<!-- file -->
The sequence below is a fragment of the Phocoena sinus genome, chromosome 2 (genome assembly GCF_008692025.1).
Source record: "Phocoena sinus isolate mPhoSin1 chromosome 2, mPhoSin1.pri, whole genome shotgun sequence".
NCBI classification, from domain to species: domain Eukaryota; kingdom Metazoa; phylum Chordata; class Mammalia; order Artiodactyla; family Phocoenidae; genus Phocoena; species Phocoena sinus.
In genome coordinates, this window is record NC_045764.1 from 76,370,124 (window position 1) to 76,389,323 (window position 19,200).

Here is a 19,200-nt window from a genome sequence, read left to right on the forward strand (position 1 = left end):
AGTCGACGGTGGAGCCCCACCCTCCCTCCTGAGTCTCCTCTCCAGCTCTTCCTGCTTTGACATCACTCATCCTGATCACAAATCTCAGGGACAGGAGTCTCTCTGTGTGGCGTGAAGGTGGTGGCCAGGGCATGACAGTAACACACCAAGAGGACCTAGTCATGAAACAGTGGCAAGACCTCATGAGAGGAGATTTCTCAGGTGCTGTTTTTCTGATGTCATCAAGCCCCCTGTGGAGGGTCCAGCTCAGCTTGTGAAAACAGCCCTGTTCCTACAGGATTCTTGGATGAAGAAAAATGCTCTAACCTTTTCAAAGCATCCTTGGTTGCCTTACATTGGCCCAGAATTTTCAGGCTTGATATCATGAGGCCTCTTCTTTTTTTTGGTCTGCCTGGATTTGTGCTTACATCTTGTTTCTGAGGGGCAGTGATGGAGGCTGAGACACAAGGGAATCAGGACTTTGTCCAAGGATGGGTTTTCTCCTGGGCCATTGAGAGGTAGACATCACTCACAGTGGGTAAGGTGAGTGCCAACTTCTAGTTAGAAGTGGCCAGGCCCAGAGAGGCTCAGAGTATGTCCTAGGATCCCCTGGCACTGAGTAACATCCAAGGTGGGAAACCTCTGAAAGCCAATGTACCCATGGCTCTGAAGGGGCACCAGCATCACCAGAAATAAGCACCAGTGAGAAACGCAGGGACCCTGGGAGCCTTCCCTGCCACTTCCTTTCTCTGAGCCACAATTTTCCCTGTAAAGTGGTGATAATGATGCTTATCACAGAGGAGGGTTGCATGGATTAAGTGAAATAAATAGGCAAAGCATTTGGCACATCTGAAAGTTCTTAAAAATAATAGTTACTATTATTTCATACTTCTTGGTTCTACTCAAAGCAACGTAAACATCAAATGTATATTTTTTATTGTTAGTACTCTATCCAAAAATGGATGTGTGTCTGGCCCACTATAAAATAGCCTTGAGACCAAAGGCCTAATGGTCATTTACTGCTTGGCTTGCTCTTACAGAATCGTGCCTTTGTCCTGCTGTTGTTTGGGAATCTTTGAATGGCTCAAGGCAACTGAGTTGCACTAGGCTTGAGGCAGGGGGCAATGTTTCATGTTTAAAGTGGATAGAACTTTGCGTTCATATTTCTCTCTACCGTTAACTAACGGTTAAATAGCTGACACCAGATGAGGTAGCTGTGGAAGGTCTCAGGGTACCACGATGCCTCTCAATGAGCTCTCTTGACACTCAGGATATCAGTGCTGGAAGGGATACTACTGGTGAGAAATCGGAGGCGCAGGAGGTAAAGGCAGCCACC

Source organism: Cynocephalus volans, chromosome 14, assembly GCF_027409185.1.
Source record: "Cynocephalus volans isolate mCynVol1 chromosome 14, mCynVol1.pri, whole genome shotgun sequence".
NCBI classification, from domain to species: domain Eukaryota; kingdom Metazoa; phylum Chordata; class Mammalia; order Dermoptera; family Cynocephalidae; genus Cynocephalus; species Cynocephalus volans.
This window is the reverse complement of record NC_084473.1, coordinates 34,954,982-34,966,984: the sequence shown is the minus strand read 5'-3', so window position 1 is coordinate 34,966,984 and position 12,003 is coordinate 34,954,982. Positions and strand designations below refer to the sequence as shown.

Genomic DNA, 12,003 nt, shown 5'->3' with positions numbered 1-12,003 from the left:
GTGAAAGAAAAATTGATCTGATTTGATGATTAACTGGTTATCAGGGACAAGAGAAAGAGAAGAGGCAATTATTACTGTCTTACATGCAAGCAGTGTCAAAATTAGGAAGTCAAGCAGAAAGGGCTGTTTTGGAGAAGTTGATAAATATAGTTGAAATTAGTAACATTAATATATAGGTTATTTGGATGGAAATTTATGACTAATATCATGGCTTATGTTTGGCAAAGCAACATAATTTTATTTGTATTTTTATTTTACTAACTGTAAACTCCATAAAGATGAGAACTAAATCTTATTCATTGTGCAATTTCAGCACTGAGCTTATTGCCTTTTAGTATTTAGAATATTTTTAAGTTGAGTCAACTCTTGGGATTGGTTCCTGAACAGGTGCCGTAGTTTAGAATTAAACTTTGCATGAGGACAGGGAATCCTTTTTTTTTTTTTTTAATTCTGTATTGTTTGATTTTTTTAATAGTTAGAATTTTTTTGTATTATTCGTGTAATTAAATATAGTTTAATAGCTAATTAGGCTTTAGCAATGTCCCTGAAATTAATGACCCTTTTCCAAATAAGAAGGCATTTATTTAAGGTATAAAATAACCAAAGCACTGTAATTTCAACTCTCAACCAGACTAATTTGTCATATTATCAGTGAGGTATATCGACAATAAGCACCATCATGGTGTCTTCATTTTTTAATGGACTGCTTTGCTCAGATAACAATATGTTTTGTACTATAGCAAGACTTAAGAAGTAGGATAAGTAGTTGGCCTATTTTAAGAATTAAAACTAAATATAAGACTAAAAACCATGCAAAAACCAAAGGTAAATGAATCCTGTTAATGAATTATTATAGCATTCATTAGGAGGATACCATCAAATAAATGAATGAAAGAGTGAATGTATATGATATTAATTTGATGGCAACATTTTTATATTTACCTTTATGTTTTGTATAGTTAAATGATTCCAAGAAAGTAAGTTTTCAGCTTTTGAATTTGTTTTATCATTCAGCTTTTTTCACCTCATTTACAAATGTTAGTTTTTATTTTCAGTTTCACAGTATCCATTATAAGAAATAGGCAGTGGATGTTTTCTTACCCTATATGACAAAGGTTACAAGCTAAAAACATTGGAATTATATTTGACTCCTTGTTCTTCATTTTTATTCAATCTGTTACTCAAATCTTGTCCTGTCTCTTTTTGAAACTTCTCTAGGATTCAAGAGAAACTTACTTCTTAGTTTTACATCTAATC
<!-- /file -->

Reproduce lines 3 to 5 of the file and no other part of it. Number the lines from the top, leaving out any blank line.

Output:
NCBI classification, from domain to species: domain Eukaryota; kingdom Metazoa; phylum Chordata; class Mammalia; order Artiodactyla; family Phocoenidae; genus Phocoena; species Phocoena sinus.
In genome coordinates, this window is record NC_045764.1 from 76,370,124 (window position 1) to 76,389,323 (window position 19,200).

Here is a 19,200-nt window from a genome sequence, read left to right on the forward strand (position 1 = left end):